I don't know why, but my brother, or my sister, my memory is somewhat sketchy, bought my uncle a Dub LP. African Dub Almighty, Chapter 3 by Joe Gibbs and The Professionals. It must have been 1977 or '78, which would have made my uncle about 47. I would have been about 9. We used to go and visit my uncle, who lived with my grandmother in a council house in Rose Hill, just outside Carshalton in Surrey. He had lived there since my father's 4th birthday in 1933.
We didn't often listen to music when we were there. Outside my brother and sister, none of my family were big music lovers. My dad had a few classical LPs, a Bob Dylan compilation and several Jazz LPs, in particular Satchmo. My Dad did go out of his way to buy The Beatles Sgt Pepper when I was 6, I know not why, it was very uncharacteristic (not to mention several years after its initial release). From what I can remember, my uncle's tastes stretched to Armenian folk music and he would also leave Radio Three playing quietly, very quietly, on his bedroom radio all day. When you went upstairs in this tiny house you would wonder where the music was coming from; it was so quite as to defy directionality. He did, also, have a Woody Guthrie LP, Dust Bowl Ballards, that I really really got into later on in my teens. For some reason on a visit to our then home in Mansfield he bought a cassette of Hoagy Carmichael from a record shop in Chesterfield and left it behind. This, I also got into.
Anyway, I digress so early on. One time, we were paying a family visit to my grandmothers, or Nanna Dink as we called her due to being vertically challenged. My grandfather and my great aunts from my mother's side of the family came round as well, they only lived 5 minutes walk away. Their tiny front room now housed my grandmother, Mum, Dad, brother, sister, grandfather, two great aunts and myself, all dabbling in sherry and wine (excepting me, of course, only being 9 or so). There was possibly a girlfriend or boyfriend of my brother and sister included in the mix as well. My uncle, for some reason, decides to put on this Dub LP that one of my siblings bought him. Out of the speakers comes music I have never heard before. It was strange and mysterious. There were heavy bass lines, defined above all else. They were rock solid, carrying the music forward. There were occasional refrains of keyboard and guitar echoing in and out of the melee. There were electronic explosions, chicken caws and doorbells disappearing from the organised chaos as quickly as they arrived. And the weird percussive rhythm. I tried but failed to tap it out and but was instantly hooked. It didn't matter that to my young ears every track sounded the same. And I now believe my love of Dub was somehow sealed the minute my grandfather despaired with the refrain "call that music?"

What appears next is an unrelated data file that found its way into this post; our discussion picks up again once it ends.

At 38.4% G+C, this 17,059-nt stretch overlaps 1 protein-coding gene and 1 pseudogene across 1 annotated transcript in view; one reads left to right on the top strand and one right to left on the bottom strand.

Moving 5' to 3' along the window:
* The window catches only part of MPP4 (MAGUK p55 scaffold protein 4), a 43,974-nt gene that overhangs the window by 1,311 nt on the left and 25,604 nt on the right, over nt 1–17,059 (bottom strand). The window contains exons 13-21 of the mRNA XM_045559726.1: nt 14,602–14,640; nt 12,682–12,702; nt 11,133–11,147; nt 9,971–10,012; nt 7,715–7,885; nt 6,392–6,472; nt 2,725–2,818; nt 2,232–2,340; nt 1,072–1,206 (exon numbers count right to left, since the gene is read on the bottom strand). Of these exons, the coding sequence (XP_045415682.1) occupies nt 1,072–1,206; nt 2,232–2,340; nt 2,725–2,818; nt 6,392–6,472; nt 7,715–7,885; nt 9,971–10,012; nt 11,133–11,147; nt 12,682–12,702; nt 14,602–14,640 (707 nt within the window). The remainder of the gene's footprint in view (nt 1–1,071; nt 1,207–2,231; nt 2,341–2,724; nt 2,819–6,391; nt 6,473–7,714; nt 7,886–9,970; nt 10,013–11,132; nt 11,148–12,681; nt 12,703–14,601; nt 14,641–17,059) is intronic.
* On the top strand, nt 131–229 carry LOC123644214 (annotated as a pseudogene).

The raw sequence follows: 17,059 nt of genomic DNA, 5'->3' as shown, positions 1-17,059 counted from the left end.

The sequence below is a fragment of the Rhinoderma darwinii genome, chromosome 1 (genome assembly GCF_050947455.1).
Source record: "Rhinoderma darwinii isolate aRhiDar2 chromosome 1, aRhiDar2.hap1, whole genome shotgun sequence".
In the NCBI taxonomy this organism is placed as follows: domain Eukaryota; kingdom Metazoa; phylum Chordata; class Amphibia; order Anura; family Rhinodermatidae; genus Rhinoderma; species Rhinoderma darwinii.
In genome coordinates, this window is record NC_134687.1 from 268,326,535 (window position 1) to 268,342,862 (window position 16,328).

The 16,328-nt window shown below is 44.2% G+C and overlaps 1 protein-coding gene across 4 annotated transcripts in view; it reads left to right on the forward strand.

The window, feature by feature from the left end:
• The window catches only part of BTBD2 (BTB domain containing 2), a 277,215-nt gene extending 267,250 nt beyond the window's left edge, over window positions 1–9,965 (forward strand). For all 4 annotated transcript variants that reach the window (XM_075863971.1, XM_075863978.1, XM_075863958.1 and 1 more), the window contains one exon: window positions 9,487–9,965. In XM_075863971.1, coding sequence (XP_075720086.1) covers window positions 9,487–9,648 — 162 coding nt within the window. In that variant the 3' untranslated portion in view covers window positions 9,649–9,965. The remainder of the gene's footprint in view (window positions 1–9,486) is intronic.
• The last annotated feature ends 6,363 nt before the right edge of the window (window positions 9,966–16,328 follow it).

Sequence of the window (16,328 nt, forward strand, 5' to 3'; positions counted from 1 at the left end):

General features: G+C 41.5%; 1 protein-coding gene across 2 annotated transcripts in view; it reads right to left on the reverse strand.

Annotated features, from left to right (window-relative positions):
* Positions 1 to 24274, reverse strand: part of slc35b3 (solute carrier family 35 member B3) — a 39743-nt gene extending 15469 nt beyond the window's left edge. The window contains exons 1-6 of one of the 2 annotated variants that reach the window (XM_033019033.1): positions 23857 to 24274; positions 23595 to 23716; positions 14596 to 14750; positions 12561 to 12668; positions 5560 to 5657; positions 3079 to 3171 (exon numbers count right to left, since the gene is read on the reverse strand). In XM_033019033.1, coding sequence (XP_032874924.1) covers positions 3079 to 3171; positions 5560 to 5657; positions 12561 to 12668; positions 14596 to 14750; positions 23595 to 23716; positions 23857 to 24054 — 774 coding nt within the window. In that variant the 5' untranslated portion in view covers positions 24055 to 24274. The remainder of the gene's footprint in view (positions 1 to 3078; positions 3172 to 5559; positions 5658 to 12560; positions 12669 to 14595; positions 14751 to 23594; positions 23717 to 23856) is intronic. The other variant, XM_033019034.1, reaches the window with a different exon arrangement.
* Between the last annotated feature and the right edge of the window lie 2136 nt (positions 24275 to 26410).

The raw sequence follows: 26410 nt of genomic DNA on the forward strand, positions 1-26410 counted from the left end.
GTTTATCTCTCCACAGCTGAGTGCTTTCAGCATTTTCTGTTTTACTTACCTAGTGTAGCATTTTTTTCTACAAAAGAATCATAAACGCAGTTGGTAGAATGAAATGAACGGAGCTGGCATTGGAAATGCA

The sleeve was so tempting as well. A red, black, green and gold illustration of two dreadlocked men walking through what looked like a market place with a red, gold and green border and clenched fists on the reverse. The information on the sleeve was confusing to me, which only added to the allure. Was the album called Chapter 3 and the band called African Dub or Almighty or visa versa? I couldn't work it out. I now know it was recorded by Joe Gibbs and the Professionals and is the best of the 4 African Dub LPs they cut in the 70s. Several years later, around the time my family got their first tape deck, I committed this LP to tape as I did the Woody Guthrie one. I had now learned a little more about reggae having honed my own teen tastes to the chart sounds of The Specials and The Beat. Later, I discovered the Clash, in particular Black Market Clash which contained Bankrobber and the still excellent Armagideon Time with extended Dub versions of both. And so my obsession grew, long before I ever smoked dope and it still continues to this day, long after I have given it up.
Dub reggae and socio/political American folk music. Two pretty good musical references to steer impressionable ears to I reckon.